Easter and betrayal
Betrayal envelops the Easter story. The New Testament narrates how Judas Iscariot and St. Peter betrayed Christ before the crucifixion. It also describes how St. Thomas asked Jesus to show his nail marks after the resurrection. Jesus foretold some of his disciples will forsake him. Times were hard during the Last Supper. Enemies targeted Jesus. He was ripe for betrayal. Betrayal emerges when times are difficult. It is, like the common cold, a function of the environment.
One philosopher described betrayal as the dissolution of thick relationships. There are thick and thin relationships within a society. Thin relationships are formed by convenience. They take place when two parties are convinced their bond brings mutual benefit. It lasts so long as that mutual relation exists. Both parties know their relationship is ephemeral. They are not shocked when it ends. It is normal and expected. This is the kind of relationship that a doctor and a patient, a teacher and a student, a buyer, and a seller maintain. It comes, it goes!
A thick relationship is different. It is formed by belonging rather than convenience. Parties that form thick relationships expect it to last for a lifetime. Sometimes they find themselves in a thick relationship. They belong to each other because they share a common identity like family, race, religion, ethnicity, etc. Sometimes they deliberately create thick relationships by entering a contract. They are joined together through matrimony, associations, institutions, constitutions, etc. And, finally, people may upgrade thin relationships into thick relationships. They stick together and permit time to strengthen their bond. This is how friendships, good neighborliness, work partnerships are formed. Per the Anglican church vow, thick relationships persist “for better, for worse, for richer, for poorer, in sickness and in health”.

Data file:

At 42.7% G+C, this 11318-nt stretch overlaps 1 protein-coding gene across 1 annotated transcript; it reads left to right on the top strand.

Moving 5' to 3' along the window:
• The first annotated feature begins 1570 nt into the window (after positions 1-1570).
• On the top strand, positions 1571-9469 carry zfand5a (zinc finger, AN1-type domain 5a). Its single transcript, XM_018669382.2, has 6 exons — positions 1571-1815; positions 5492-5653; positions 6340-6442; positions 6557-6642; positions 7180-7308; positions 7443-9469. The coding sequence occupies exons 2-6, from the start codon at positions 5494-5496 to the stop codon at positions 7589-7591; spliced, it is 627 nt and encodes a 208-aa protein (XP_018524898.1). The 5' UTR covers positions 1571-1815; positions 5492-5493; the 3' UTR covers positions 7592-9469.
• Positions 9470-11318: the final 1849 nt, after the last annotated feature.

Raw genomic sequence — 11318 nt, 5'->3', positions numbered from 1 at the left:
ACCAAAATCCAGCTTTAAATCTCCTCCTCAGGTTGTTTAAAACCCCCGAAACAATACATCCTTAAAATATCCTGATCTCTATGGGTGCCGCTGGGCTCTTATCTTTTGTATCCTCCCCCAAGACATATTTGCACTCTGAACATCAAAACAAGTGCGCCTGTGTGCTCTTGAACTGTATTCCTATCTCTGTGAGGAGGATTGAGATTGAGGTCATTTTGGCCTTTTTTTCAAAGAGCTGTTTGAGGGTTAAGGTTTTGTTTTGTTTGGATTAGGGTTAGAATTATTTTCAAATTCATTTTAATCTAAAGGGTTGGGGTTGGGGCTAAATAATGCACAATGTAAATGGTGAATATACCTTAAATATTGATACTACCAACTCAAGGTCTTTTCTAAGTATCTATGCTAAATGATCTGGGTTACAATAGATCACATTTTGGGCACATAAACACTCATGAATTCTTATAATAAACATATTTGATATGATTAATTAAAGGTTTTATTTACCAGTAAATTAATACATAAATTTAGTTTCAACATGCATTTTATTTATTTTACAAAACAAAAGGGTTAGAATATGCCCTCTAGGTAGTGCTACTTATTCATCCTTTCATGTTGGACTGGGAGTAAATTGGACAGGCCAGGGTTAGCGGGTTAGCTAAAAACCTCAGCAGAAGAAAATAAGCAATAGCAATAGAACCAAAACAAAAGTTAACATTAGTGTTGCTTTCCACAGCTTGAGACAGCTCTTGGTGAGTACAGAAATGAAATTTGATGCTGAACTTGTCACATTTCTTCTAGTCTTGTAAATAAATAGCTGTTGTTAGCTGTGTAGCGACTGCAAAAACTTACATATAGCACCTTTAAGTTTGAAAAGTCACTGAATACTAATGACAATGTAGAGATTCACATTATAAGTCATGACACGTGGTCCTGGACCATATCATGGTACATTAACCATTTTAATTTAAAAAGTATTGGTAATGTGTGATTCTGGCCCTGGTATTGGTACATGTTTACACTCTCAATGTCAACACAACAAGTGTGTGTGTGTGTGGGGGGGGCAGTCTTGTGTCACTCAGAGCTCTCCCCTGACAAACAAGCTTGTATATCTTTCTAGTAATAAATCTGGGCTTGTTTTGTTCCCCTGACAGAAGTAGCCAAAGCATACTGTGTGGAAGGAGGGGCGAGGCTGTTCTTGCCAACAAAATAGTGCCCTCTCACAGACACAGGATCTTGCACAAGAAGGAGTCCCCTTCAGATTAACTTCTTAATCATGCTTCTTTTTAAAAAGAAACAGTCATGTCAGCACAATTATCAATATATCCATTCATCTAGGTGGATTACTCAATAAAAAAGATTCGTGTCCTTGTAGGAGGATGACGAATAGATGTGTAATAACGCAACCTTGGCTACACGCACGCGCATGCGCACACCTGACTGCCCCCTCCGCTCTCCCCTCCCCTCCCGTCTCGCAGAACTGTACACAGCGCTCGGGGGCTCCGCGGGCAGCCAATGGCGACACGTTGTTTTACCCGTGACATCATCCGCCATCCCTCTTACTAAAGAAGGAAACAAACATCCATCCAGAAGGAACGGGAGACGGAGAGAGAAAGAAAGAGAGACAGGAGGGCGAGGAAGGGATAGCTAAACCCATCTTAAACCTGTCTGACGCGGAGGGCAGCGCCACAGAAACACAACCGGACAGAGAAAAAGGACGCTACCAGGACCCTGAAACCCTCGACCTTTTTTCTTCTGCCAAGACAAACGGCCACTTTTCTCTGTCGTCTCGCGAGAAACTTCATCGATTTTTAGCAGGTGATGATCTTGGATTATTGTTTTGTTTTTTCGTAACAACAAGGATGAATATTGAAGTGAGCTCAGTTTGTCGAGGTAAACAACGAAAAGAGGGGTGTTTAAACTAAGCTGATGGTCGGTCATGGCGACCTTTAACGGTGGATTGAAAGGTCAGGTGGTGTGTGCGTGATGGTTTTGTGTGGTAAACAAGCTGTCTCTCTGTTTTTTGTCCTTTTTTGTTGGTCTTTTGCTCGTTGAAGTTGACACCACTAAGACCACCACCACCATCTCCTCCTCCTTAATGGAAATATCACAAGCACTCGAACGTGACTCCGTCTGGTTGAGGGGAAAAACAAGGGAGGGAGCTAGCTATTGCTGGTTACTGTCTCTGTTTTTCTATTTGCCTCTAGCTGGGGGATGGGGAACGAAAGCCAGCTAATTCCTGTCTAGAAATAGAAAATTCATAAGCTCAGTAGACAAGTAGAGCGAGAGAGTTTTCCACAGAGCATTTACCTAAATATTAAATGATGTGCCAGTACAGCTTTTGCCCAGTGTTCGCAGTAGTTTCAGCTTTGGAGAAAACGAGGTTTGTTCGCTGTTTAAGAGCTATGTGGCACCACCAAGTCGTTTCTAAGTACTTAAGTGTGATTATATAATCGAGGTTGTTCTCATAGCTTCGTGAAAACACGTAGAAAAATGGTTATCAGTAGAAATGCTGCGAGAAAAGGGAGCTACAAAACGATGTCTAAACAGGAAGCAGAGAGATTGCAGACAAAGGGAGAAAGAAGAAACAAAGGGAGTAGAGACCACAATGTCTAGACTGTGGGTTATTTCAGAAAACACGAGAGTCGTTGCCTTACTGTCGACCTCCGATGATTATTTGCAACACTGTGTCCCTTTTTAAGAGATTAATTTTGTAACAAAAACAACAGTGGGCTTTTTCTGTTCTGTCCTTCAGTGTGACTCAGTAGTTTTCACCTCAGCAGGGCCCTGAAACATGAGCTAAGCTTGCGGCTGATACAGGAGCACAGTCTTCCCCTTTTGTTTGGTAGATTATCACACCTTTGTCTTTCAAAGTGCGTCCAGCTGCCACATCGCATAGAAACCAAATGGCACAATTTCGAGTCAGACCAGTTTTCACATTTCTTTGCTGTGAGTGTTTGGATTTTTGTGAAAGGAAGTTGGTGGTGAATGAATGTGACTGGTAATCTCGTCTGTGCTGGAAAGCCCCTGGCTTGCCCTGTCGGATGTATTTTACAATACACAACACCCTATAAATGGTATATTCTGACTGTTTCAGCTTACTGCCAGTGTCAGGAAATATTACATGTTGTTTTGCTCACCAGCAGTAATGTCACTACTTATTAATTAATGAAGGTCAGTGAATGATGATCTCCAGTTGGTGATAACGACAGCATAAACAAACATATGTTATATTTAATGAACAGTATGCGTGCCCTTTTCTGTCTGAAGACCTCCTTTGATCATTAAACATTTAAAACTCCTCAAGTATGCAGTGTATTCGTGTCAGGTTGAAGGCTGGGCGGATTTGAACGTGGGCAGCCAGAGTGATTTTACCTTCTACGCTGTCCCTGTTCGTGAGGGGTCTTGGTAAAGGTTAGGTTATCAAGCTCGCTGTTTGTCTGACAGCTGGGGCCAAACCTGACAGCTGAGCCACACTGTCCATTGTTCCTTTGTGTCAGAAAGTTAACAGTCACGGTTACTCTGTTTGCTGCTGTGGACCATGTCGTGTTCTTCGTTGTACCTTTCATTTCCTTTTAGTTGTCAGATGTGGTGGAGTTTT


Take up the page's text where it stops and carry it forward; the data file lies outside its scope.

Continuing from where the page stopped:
Betrayal has multiple dimensions. Adultery is the betrayal of one’s marriage partner. Treason is the betrayal of one’s country. Apostasy is the betrayal of one’s Deity. We are shocked by these forms of betrayals because they absolve the thick relationships ingrained in our core. Betrayal induces its victims to question everyone and everything. It threatens trust which is the basis for cooperation. Betrayal upends the natural order of things. That is why Dante designated a special place in hell for traitors in the Divine Comedy. Lucifer is first among the doomed because he betrayed God.
But the Bible doesn’t see all traitors equally. Judas Iscariot is doomed to go to hell. Thomas gets a brief scolding. Peter becomes the cornerstone (first bishop/patriarch) of the Church. All three were Jesus’ disciples. All of them regretted their betrayals. However, the rationale for Judas’ action was ignoble. St. Peter betrayed because he was afraid. St. Thomas doubted for lack of faith. But Judas betrayed for 30 silver coins. In other words, he considered his relationship with Jesus as thin. He saw it as a fleeting encounter ripe for exploitation. Just like Lucifer, Judas employed betrayal to upgrade his lifestyle. But this was not the case with St. Thomas and St. Peter. They recognized betrayal threatened their thick relation with Jesus, rectified it instantly through confession, and committed the rest of their lives to Jesus.
So, what lessons can one derive from all of this? First, all men/women, including saints, make mistakes. Second, betrayals absolve thick relationships. Third, people can rectify damaged relationships by acknowledging their mistakes. Fourth, there are some who employ betrayal to improve their predicament. These people never survive the scorn of history.
The current turbulence in Ethiopia has enchanted certain individuals to betray their compatriots. They undermine and deny that thick relationship in return for 30 silver coins. Watching these folks head to that special place in hell/history reserved for traitors is not fun-hence, the rationale for this essay.